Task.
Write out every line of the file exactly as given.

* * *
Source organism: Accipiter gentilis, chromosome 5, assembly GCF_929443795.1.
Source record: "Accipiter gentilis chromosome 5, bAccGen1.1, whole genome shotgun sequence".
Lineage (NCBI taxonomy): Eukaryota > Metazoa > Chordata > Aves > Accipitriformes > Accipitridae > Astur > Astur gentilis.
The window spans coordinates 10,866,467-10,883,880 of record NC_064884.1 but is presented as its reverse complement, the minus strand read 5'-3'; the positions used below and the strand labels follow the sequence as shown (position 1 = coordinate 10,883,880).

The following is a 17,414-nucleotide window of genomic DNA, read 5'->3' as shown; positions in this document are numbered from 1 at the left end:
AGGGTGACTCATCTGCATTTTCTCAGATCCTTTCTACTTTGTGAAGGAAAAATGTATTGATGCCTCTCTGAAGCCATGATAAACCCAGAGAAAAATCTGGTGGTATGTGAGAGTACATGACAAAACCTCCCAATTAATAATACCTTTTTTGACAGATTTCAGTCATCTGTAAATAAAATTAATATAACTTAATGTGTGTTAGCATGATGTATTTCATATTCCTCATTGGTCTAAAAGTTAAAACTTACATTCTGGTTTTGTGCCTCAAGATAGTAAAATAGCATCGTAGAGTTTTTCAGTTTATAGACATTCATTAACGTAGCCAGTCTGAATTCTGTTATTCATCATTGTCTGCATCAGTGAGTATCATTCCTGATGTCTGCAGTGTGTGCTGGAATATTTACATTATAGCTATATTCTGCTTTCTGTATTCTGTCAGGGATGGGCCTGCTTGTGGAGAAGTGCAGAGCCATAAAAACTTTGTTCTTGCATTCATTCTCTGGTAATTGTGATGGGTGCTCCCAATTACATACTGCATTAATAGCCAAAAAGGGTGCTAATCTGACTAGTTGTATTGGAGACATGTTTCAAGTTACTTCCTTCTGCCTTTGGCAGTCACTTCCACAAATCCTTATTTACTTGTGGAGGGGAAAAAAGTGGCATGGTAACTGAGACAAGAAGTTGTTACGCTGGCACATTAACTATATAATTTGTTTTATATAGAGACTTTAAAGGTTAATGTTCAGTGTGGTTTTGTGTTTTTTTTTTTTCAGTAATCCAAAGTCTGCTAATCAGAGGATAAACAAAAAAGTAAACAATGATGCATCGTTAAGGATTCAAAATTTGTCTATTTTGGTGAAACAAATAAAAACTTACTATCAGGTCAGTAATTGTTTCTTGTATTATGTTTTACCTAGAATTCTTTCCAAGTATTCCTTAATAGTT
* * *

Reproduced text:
Source organism: Accipiter gentilis, chromosome 5, assembly GCF_929443795.1.
Source record: "Accipiter gentilis chromosome 5, bAccGen1.1, whole genome shotgun sequence".
Lineage (NCBI taxonomy): Eukaryota > Metazoa > Chordata > Aves > Accipitriformes > Accipitridae > Astur > Astur gentilis.
The window spans coordinates 10,866,467-10,883,880 of record NC_064884.1 but is presented as its reverse complement, the minus strand read 5'-3'; the positions used below and the strand labels follow the sequence as shown (position 1 = coordinate 10,883,880).

The following is a 17,414-nucleotide window of genomic DNA, read 5'->3' as shown; positions in this document are numbered from 1 at the left end:
AGGGTGACTCATCTGCATTTTCTCAGATCCTTTCTACTTTGTGAAGGAAAAATGTATTGATGCCTCTCTGAAGCCATGATAAACCCAGAGAAAAATCTGGTGGTATGTGAGAGTACATGACAAAACCTCCCAATTAATAATACCTTTTTTGACAGATTTCAGTCATCTGTAAATAAAATTAATATAACTTAATGTGTGTTAGCATGATGTATTTCATATTCCTCATTGGTCTAAAAGTTAAAACTTACATTCTGGTTTTGTGCCTCAAGATAGTAAAATAGCATCGTAGAGTTTTTCAGTTTATAGACATTCATTAACGTAGCCAGTCTGAATTCTGTTATTCATCATTGTCTGCATCAGTGAGTATCATTCCTGATGTCTGCAGTGTGTGCTGGAATATTTACATTATAGCTATATTCTGCTTTCTGTATTCTGTCAGGGATGGGCCTGCTTGTGGAGAAGTGCAGAGCCATAAAAACTTTGTTCTTGCATTCATTCTCTGGTAATTGTGATGGGTGCTCCCAATTACATACTGCATTAATAGCCAAAAAGGGTGCTAATCTGACTAGTTGTATTGGAGACATGTTTCAAGTTACTTCCTTCTGCCTTTGGCAGTCACTTCCACAAATCCTTATTTACTTGTGGAGGGGAAAAAAGTGGCATGGTAACTGAGACAAGAAGTTGTTACGCTGGCACATTAACTATATAATTTGTTTTATATAGAGACTTTAAAGGTTAATGTTCAGTGTGGTTTTGTGTTTTTTTTTTTTCAGTAATCCAAAGTCTGCTAATCAGAGGATAAACAAAAAAGTAAACAATGATGCATCGTTAAGGATTCAAAATTTGTCTATTTTGGTGAAACAAATAAAAACTTACTATCAGGTCAGTAATTGTTTCTTGTATTATGTTTTACCTAGAATTCTTTCCAAGTATTCCTTAATAGTT